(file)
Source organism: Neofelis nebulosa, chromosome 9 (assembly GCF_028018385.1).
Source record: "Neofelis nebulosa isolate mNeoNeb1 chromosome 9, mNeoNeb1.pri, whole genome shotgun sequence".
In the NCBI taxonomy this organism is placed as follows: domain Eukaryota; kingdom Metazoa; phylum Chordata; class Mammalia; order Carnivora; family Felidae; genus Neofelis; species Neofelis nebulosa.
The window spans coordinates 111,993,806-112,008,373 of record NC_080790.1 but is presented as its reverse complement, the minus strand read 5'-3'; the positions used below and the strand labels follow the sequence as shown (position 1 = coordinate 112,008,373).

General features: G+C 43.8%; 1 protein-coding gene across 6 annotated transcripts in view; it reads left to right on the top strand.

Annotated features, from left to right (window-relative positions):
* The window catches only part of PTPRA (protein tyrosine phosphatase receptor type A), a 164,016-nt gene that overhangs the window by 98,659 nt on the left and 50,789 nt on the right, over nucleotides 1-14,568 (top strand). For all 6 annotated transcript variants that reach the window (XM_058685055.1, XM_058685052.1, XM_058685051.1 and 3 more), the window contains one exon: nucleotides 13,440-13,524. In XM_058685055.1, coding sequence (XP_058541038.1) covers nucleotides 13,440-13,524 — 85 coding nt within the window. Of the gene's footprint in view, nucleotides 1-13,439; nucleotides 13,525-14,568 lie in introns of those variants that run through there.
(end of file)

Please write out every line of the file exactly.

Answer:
Source organism: Neofelis nebulosa, chromosome 9 (assembly GCF_028018385.1).
Source record: "Neofelis nebulosa isolate mNeoNeb1 chromosome 9, mNeoNeb1.pri, whole genome shotgun sequence".
In the NCBI taxonomy this organism is placed as follows: domain Eukaryota; kingdom Metazoa; phylum Chordata; class Mammalia; order Carnivora; family Felidae; genus Neofelis; species Neofelis nebulosa.
The window spans coordinates 111,993,806-112,008,373 of record NC_080790.1 but is presented as its reverse complement, the minus strand read 5'-3'; the positions used below and the strand labels follow the sequence as shown (position 1 = coordinate 112,008,373).

General features: G+C 43.8%; 1 protein-coding gene across 6 annotated transcripts in view; it reads left to right on the top strand.

Annotated features, from left to right (window-relative positions):
* The window catches only part of PTPRA (protein tyrosine phosphatase receptor type A), a 164,016-nt gene that overhangs the window by 98,659 nt on the left and 50,789 nt on the right, over nucleotides 1-14,568 (top strand). For all 6 annotated transcript variants that reach the window (XM_058685055.1, XM_058685052.1, XM_058685051.1 and 3 more), the window contains one exon: nucleotides 13,440-13,524. In XM_058685055.1, coding sequence (XP_058541038.1) covers nucleotides 13,440-13,524 — 85 coding nt within the window. Of the gene's footprint in view, nucleotides 1-13,439; nucleotides 13,525-14,568 lie in introns of those variants that run through there.